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New study reveals how well the Pfizer coronavirus vaccine really works

The Pfizer COVID-19 vaccine proves to be successful at stopping coronavirus even six months down the road

COVID-19 vaccine pills seem to be the new move for drug developers.
Smith’s pharmacist Thuy Holley prepares a dose of the Pfizer-BioNTech COVID-19 vaccine during a vaccination event at a church in Salt Lake City on Saturday, March 20, 2021. A new study suggests the Pfizer-BioNTech coronavirus vaccine is highly successful at stopping coronavirus infection even six months down the road.
Spenser Heaps, Deseret News

A new study suggests the Pfizer-BioNTech coronavirus vaccine is highly successful at stopping coronavirus infection even six months down the road.

  • The study — published in the Lancet medical journal Monday — reviewed more than 3.4 million people who were inoculated with the Pfizer COVID-19 vaccine.

Overall, the vaccine was 90% effective in protecting hospitalization and death from COVID-19 up to six months after the second dose, per The Washington Post.

  • However, the study found that prevention could wane over time, dropping from 88% to 47% in six months after the second dose in some cases.
  • The researchers said this is “probably primarily due to waning immunity with time rather than the delta variant escaping vaccine protection.”

Per ABC News, the study is in line with previously published data from Israel and the U.S. Centers for Disease Control and Prevention, which reviewed vaccine effectiveness over time. However, this study is an indication of how well the delta variant impacts immunity.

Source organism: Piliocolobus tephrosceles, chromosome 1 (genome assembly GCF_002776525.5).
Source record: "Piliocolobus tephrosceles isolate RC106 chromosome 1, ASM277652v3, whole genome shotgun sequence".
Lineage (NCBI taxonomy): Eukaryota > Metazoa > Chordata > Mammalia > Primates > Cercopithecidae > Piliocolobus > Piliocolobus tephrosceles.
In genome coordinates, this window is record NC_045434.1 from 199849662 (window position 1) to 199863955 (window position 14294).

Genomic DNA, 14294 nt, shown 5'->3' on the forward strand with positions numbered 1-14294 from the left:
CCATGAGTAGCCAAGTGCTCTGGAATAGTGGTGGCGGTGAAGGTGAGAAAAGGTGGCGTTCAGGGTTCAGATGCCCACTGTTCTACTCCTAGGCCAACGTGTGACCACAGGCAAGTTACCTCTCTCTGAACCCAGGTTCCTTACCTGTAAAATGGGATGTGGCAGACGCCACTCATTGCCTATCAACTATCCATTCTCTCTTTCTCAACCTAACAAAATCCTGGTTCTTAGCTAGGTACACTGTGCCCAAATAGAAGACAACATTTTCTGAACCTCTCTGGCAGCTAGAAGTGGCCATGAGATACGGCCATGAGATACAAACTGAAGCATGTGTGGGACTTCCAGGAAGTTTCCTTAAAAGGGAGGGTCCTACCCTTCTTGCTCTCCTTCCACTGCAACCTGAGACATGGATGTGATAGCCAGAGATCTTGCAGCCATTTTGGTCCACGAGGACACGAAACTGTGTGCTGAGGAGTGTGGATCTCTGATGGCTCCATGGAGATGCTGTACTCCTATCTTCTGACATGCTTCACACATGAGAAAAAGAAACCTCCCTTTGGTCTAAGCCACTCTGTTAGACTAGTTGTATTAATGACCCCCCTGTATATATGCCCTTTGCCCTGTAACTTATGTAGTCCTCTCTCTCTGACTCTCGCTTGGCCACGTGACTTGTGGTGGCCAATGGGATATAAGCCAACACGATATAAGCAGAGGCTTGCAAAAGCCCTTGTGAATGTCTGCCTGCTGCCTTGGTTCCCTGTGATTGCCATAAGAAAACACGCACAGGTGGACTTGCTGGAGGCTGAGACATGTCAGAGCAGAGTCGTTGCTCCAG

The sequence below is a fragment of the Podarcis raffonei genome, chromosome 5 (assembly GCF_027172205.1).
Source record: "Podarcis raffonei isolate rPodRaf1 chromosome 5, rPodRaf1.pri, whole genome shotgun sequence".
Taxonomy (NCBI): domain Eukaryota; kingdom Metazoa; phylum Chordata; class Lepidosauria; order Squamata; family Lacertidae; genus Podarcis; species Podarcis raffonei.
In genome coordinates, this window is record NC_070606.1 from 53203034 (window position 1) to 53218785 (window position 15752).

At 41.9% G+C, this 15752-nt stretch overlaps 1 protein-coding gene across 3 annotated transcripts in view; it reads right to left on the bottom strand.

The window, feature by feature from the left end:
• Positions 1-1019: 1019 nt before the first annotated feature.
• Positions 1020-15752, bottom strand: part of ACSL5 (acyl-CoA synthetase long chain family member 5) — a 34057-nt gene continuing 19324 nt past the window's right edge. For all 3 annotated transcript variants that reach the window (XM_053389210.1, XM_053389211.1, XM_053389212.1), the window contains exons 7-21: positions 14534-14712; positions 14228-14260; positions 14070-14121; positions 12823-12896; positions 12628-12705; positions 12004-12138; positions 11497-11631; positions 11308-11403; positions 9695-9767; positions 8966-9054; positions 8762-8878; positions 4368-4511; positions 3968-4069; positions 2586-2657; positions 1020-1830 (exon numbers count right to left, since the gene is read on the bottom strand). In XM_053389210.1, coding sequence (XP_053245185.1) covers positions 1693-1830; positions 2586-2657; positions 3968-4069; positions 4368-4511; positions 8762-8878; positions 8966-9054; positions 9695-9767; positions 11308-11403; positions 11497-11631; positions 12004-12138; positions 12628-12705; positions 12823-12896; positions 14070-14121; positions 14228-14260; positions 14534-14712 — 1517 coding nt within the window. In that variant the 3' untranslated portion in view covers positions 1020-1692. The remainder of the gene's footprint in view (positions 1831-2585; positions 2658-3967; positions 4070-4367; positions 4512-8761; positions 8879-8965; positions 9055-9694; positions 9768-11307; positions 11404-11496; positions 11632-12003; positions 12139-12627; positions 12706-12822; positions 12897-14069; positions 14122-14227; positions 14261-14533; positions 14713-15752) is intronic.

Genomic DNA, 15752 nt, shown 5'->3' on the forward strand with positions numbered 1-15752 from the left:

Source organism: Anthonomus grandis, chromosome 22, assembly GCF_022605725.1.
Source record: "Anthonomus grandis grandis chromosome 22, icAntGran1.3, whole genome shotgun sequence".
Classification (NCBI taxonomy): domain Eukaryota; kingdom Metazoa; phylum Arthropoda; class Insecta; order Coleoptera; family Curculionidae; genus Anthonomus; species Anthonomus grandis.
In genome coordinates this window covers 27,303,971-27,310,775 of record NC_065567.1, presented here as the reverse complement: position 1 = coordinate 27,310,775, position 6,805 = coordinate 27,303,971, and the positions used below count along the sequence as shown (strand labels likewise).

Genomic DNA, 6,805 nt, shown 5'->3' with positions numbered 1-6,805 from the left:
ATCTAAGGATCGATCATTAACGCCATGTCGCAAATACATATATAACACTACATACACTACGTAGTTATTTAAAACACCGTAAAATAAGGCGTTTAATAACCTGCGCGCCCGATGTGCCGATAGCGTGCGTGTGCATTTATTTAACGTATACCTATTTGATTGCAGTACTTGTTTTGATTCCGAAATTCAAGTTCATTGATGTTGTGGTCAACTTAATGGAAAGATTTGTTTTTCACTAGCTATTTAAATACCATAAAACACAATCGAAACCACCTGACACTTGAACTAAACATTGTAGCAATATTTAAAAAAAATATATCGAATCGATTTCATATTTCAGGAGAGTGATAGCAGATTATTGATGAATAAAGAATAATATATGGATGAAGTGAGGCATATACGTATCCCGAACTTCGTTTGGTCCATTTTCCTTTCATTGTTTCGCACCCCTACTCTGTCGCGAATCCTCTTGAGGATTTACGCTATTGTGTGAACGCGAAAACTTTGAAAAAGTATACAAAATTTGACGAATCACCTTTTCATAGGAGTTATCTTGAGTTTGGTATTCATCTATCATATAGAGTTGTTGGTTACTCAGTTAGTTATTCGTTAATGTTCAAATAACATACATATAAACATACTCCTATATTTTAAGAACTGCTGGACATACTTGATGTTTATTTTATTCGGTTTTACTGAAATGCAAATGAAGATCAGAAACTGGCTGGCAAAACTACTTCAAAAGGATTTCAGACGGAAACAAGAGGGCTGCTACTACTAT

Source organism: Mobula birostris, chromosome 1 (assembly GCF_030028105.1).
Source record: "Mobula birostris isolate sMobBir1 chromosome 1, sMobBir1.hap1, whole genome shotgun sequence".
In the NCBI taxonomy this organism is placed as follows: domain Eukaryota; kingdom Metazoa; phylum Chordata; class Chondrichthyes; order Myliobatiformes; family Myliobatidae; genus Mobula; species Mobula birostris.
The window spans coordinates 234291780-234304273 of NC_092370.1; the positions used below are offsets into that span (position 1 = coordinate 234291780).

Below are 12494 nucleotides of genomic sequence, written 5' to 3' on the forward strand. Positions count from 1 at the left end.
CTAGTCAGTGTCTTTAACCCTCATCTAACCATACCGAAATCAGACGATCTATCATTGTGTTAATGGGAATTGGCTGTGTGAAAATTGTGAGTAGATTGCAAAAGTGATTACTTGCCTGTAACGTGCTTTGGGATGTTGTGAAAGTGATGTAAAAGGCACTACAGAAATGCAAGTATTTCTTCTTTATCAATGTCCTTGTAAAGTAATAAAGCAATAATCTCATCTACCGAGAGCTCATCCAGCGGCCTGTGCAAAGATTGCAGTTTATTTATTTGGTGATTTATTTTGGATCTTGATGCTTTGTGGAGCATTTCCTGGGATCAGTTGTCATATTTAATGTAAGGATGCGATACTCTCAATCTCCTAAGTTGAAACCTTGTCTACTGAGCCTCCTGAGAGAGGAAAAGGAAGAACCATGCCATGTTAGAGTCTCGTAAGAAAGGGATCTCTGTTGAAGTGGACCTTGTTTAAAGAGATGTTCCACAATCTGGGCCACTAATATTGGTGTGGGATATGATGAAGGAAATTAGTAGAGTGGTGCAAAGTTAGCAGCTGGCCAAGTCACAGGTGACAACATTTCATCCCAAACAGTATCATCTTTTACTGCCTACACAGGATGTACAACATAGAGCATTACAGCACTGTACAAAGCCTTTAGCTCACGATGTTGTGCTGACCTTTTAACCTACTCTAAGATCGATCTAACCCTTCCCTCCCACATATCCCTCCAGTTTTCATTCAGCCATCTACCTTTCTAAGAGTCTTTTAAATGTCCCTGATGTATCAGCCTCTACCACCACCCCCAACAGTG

• “The effectiveness of the vaccine against the delta and non-delta variants remained high during the study, suggesting that the vaccines worked well even when a variant was present,” Dr. Simone Wildes, an infectious disease specialist, told ABC News.

In late September, the Food and Drug Administration approved the Pfizer-BioNTech COVID-19 booster vaccine for emergency use, specifically for those who are 65 years old and older, and those who might have medical issues that put them at risk for severe COVID-19.

  • “This pandemic is dynamic and evolving, with new data about vaccine safety and effectiveness becoming available every day. As we learn more about the safety and effectiveness of COVID-19 vaccines, including the use of a booster dose, we will continue to evaluate the rapidly changing science and keep the public informed,” Dr. Janet Woodcock, the acting FDA commissioner, said in a statement.